An English major who wishes to student teach on the secondary level during his or her senior year must apply to the Chair of the Department of English and Theatre Arts two semesters earlier, by the third week of the term. Each student must submit a transcript and a letter of application on the topic "Why I Want to Teach." The letter should be at least 300 words long, and should explain how student teaching relates to the student's long-term goals. Every application will be voted on by the full Department following its interview of the student at a time arranged through the Department Chair.
Before beginning student teaching, students must also
- Have completed English Literature I, American Literature I, Advanced College Writing, and one 300-level English course;
- Have completed Anatomy of English;
- Have earned a 3.0 GPA in their major by the start of the semester before they plan to student teach;
- Have achieved Level IV by January of the junior year.
To be well prepared for secondary English teaching, majors are strongly urged to take English Literature II, American Literature II, Shakespeare I or II, Teaching Assistant in Composition, and a course on women's literature, African American literature, or another minority literature.
The Education Department on Clark 3 should be your first stop. Pick up the brochure on English Education, read it carefully, and make an appointment with Prof. William Lister, the Chair of the Education Department, to discuss your program. That brochure should answer many of your questions about Hartwick's teacher preparation program, leading to secondary (or Adolescence, grades 7-12) certification. Alert your advisor in the English Department of your plans to teach so that you can choose courses appropriately. Do not postpone many of your English courses until senior year; you will need them as a student teacher. Be demanding of your writing skills, seizing any opportunity to improve your grasp of grammar and style. If you are invited to tutor in the Writing Center, by all means accept: there is no better spur to learning English grammar than tutoring it.
If you decide late in your college career to teach, or if you prefer a writing emphasis or a second major to a teaching certificate, you still have options in secondary teaching. Some students proceed directly from their Hartwick major to an English M.A.T. or M.Ed. program, deferring student teaching and a job until they are ready to move to wherever the jobs are. If you plan to be certified later through another institution, spend your time here getting a solid education in literature and liberal arts; many institutions will transfer in Foundation courses in Education but will not accept pedagogical courses from elsewhere towards their certification programs. Professor Lister would be glad to advise students about alternative paths to certification, whether at the secondary or elementary level.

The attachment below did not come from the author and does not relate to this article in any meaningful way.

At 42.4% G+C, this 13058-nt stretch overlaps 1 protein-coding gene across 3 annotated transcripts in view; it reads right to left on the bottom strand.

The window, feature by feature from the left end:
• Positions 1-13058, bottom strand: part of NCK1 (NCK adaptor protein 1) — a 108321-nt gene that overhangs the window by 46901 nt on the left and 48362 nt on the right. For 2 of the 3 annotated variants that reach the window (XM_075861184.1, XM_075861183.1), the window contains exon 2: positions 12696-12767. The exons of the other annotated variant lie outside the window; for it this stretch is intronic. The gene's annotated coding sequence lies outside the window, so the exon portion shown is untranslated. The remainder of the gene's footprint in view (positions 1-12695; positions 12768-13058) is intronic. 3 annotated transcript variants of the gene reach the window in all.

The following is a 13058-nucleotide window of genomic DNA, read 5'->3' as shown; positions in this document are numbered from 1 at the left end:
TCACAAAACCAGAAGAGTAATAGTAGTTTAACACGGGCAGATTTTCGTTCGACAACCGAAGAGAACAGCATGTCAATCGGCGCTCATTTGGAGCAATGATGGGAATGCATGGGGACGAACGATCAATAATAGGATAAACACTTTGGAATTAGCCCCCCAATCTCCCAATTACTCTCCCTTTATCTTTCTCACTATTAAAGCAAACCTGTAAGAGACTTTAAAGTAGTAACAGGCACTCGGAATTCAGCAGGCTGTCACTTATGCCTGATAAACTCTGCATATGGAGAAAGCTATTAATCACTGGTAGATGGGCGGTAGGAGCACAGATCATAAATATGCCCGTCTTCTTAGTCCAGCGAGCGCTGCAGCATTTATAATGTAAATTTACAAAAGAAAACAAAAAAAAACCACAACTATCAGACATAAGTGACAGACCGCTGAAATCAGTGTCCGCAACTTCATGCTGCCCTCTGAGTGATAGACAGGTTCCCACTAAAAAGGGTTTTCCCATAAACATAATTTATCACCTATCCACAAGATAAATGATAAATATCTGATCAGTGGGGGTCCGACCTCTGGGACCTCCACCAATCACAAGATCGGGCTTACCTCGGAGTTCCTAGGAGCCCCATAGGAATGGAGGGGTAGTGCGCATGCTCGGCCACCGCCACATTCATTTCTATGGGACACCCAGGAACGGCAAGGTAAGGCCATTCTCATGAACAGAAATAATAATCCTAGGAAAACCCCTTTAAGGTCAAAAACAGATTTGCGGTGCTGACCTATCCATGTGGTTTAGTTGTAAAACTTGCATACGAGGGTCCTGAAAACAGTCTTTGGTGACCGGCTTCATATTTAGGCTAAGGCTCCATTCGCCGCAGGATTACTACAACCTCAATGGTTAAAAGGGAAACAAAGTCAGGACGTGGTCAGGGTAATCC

If, on the other hand, you would like to teach without immediately going on with your schooling, consider the many private day and boarding schools both here and abroad. International schools recruit at conventions in the States, and many private schools subscribe to specialized placement agencies that will send out your credentials to appropriate schools without any charge to you. Some of these schools place high value on your being willing and able to help coach a sport, advise a newspaper or literary magazine, assist with dramatics, live in and supervise a dormitory, or run challenge programs; if you have relevant experiences and skills, flaunt 'em. Even if they don't win you a job, they might still help you to a spot as a teaching fellow at a secondary school. These short-term positions, though paying less than regular appointments, are often competitive and prestigious; even those that are not may offer training and that invaluable commodity, "relevant work experience." The Office of Career Services maintains a listing of over 120 teaching-fellowship and intern programs at private schools nationwide.
If you are willing to teach where the need is greatest, in the urban and rural public schools that suffer from a shortage of teachers, you can apply to Teach for America. This program actively seeks out talented liberal arts and sciences students who have not majored in education or been certified, but who bring a commitment to the idea that all of America's children should have an equal opportunity to succeed. The program predates AmeriCorps, the national service initiative, and will no doubt survive that program's (at the time of this writing, impending) demise. The connection with AmeriCorps makes possible a partial forgiveness of principal or interest on certain student loans. Even without that connection, employment by Teach for America can bring a living wage, since salaries are equivalent to those of other first-year teachers in that school district. The program requires a two-year commitment and flexibility about the grade level (K-12), subject area, and geographic region of the placement. The Office of Career Services can give you a pamphlet with further details.